The current DNI, James R. Clapper, Jr., has doubled-down on this mission-centric approach. He has defined leading “intelligence integration” as the “core mission” of the DNI. “Basically, intelligence integration means synchronizing collection, analysis, and counterintelligence so that they are fused—effectively operating as one team,” his office wrote in 2013. To support this mission, Clapper went beyond the recommendations of the Robb-Silberman Commission and created over a dozen “National Intelligence Managers” on major regional areas (such as Iran, East Asia, and Africa) and functional areas (such as economics, counterproliferation, and counterterrorism). These managers are “responsible for end-to-end intelligence mission integration” and “serve as principal substantive advisors for intelligence” on their areas. They also write “Unifying Intelligence Strategies” that aim to synchronize cross-community collection and analysis efforts against their targets.
Publicly, Clapper has railed against “silos” that segregate intelligence and argued for “integrated mission management” where “analytic activities identify intel gaps and provide guidance on what information they need collected.”
Placed in this context, we see how the CIA’s move to break-down internal stovepipes between analysts and collectors and embrace a mission-focus approach is part of a much larger reform effort dating back at least a decade. From this experience, at least four lessons can be drawn about large organizations that are often immune to change.
First, the experience with mission integration supports the conclusion of Warner and McDonald that intelligence “reform is possible when most of the key political and bureaucratic actors agree that something must change—even if they do not all agree on exactly what that change should be.” In this case, after 9/11, nearly everyone agreed that intelligence effort needed to work better as a unit, even if exactly what the end result would look like was in doubt.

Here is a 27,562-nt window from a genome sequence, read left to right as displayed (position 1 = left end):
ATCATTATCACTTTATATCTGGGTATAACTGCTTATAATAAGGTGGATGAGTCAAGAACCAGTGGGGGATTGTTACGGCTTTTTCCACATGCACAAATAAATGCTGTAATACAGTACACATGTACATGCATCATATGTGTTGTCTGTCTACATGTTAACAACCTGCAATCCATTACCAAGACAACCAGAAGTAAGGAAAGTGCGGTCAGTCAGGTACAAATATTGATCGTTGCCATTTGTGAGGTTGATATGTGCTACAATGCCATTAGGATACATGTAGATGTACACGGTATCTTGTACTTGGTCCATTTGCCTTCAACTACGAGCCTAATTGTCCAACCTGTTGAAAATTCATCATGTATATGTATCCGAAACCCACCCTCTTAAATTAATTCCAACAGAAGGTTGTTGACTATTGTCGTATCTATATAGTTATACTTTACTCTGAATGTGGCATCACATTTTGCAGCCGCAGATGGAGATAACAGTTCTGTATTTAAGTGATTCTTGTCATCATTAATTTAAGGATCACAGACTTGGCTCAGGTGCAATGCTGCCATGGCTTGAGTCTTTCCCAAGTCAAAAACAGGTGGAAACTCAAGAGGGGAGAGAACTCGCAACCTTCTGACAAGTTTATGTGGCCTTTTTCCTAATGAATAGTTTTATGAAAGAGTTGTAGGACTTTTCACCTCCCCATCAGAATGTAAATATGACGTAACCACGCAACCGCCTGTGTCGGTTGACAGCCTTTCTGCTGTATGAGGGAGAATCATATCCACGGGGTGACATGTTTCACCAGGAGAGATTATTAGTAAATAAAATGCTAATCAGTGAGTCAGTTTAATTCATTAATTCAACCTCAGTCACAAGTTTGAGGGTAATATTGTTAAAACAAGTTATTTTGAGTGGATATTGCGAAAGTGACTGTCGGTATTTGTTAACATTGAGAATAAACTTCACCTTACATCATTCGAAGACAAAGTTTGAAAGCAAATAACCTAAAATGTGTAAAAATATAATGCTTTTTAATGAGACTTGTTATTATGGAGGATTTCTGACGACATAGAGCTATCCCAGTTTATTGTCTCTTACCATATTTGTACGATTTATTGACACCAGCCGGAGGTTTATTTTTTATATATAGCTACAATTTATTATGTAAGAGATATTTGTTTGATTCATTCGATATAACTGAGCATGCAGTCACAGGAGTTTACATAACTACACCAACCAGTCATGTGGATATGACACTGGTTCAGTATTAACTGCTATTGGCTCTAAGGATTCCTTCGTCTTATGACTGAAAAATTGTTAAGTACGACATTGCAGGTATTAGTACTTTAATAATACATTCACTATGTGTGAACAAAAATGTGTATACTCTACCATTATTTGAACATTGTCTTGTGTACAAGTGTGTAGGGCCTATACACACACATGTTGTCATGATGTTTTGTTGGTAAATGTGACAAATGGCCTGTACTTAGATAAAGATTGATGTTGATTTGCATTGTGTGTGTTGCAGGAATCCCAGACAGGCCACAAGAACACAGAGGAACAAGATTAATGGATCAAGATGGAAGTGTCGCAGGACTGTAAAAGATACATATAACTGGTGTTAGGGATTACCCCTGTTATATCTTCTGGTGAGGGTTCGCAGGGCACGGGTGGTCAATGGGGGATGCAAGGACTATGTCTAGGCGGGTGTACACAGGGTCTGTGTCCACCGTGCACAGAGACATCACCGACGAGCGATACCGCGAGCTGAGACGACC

Second, the experience here gives credence to Max Weber’s observation that politics is the “strong and slow boring of hard boards.” When it has come to realizing a mission-centered vision of intelligence, even when supported by major bureaucratic players, it has taken time (more than a decade), repetition (in terms of both bureaucratic initiatives and public exhortations), and steady effort (by commissions, directors, and officers throughout the Community). In short, successful organizational change is not for the impatient.
Third, this “center-izing” initiative has benefited from the fact that the concept was validated on a relatively small scale. The Counterterrorism Center at CIA and other intelligence centers essentially “beta tested” a merged analysis-collection model and earned laurels for their successes. Ten years of war also allowed more of the Community to serve overseas on country teams where space constraints and the salience of the mission made agency and discipline identifications obsolete. Integration and collaboration were the simple realities of life at home and abroad for many intelligence officers in the past decade, regardless of the larger bureaucratic machinations. These ground-level experiences paved the way for the potential for large-scale change by altering the DNA of CIA officers.
Finally, while the idea of integrating collection and analysis has been preached from on high and the DNI developed the mission manager model, “center-ization” was not imposed on the CIA. To the contrary, the CIA test drove collaboration—especially with regard to counterterrorism—and is coming to the recognition that it needs to apply the collaborative model broadly to its internal structure according to its own prerogatives.
It remains to be seen if the CIA’s restructuring will work. Criticisms of intelligence reorganization—and the DNI in particular—abound. For instance, former CIA official Paul R. Pillar enunciated a common critique when he wrote that the DNI “simply added one more level of bureaucracy” and that interagency cooperation could take place regardless of who sat atop the bureaucratic pyramid. But what is striking about the proposed CIA reshuffle is that it shows that both Pillar and reform proponents may be correct: that the DNI can champion an integrated, mission-driven enterprise while the Agency, recognizing the value of collaboration from its own experience, adapts that vision to its distinctive ethos.
Indeed, the CIA’s successful reorganization would be the most significant evidence yet that the intelligence reform effort, so often maligned, has succeeded at the place some thought it least likely—at the “center” of American intelligence.
Matthew F. Ferraro (@MatthewFFerraro) is an attorney and former intelligence officer. He has held staff, policy, and operational positions with the Office of the Director of National Intelligence and the CIA. The views expressed here are his own.